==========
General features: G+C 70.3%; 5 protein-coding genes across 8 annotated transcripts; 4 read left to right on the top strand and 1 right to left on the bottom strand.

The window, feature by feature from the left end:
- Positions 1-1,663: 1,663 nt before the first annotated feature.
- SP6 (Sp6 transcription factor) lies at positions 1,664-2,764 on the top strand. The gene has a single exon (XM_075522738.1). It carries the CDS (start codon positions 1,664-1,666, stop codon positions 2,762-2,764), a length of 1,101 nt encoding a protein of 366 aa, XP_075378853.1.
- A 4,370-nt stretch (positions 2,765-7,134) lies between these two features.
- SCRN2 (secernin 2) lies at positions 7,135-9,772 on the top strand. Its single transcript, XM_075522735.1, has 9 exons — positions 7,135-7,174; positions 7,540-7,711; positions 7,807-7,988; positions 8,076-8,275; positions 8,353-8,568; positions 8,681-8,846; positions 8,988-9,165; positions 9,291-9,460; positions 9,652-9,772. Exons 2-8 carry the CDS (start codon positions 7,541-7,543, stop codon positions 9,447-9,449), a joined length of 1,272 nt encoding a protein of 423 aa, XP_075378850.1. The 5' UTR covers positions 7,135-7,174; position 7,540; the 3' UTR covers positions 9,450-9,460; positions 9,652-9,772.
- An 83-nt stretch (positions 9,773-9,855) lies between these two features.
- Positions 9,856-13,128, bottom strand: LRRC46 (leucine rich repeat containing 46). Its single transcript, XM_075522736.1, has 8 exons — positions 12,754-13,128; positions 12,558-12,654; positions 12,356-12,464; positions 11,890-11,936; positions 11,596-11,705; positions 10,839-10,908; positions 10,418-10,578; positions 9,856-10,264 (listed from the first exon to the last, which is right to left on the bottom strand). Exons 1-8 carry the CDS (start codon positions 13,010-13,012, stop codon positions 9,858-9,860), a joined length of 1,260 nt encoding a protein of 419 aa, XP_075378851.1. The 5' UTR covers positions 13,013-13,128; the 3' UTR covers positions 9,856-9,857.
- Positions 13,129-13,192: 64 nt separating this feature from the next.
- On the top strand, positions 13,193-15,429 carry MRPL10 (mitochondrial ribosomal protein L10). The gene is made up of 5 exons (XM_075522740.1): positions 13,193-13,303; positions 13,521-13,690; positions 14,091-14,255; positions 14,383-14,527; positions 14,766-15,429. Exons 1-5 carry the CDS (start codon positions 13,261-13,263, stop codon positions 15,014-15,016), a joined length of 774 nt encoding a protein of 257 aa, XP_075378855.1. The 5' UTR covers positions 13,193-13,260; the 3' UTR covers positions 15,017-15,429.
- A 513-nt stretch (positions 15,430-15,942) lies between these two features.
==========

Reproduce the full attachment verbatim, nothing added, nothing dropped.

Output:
General features: G+C 70.3%; 5 protein-coding genes across 8 annotated transcripts; 4 read left to right on the top strand and 1 right to left on the bottom strand.

The window, feature by feature from the left end:
- Positions 1-1,663: 1,663 nt before the first annotated feature.
- SP6 (Sp6 transcription factor) lies at positions 1,664-2,764 on the top strand. The gene has a single exon (XM_075522738.1). It carries the CDS (start codon positions 1,664-1,666, stop codon positions 2,762-2,764), a length of 1,101 nt encoding a protein of 366 aa, XP_075378853.1.
- A 4,370-nt stretch (positions 2,765-7,134) lies between these two features.
- SCRN2 (secernin 2) lies at positions 7,135-9,772 on the top strand. Its single transcript, XM_075522735.1, has 9 exons — positions 7,135-7,174; positions 7,540-7,711; positions 7,807-7,988; positions 8,076-8,275; positions 8,353-8,568; positions 8,681-8,846; positions 8,988-9,165; positions 9,291-9,460; positions 9,652-9,772. Exons 2-8 carry the CDS (start codon positions 7,541-7,543, stop codon positions 9,447-9,449), a joined length of 1,272 nt encoding a protein of 423 aa, XP_075378850.1. The 5' UTR covers positions 7,135-7,174; position 7,540; the 3' UTR covers positions 9,450-9,460; positions 9,652-9,772.
- An 83-nt stretch (positions 9,773-9,855) lies between these two features.
- Positions 9,856-13,128, bottom strand: LRRC46 (leucine rich repeat containing 46). Its single transcript, XM_075522736.1, has 8 exons — positions 12,754-13,128; positions 12,558-12,654; positions 12,356-12,464; positions 11,890-11,936; positions 11,596-11,705; positions 10,839-10,908; positions 10,418-10,578; positions 9,856-10,264 (listed from the first exon to the last, which is right to left on the bottom strand). Exons 1-8 carry the CDS (start codon positions 13,010-13,012, stop codon positions 9,858-9,860), a joined length of 1,260 nt encoding a protein of 419 aa, XP_075378851.1. The 5' UTR covers positions 13,013-13,128; the 3' UTR covers positions 9,856-9,857.
- Positions 13,129-13,192: 64 nt separating this feature from the next.
- On the top strand, positions 13,193-15,429 carry MRPL10 (mitochondrial ribosomal protein L10). The gene is made up of 5 exons (XM_075522740.1): positions 13,193-13,303; positions 13,521-13,690; positions 14,091-14,255; positions 14,383-14,527; positions 14,766-15,429. Exons 1-5 carry the CDS (start codon positions 13,261-13,263, stop codon positions 15,014-15,016), a joined length of 774 nt encoding a protein of 257 aa, XP_075378855.1. The 5' UTR covers positions 13,193-13,260; the 3' UTR covers positions 15,017-15,429.
- A 513-nt stretch (positions 15,430-15,942) lies between these two features.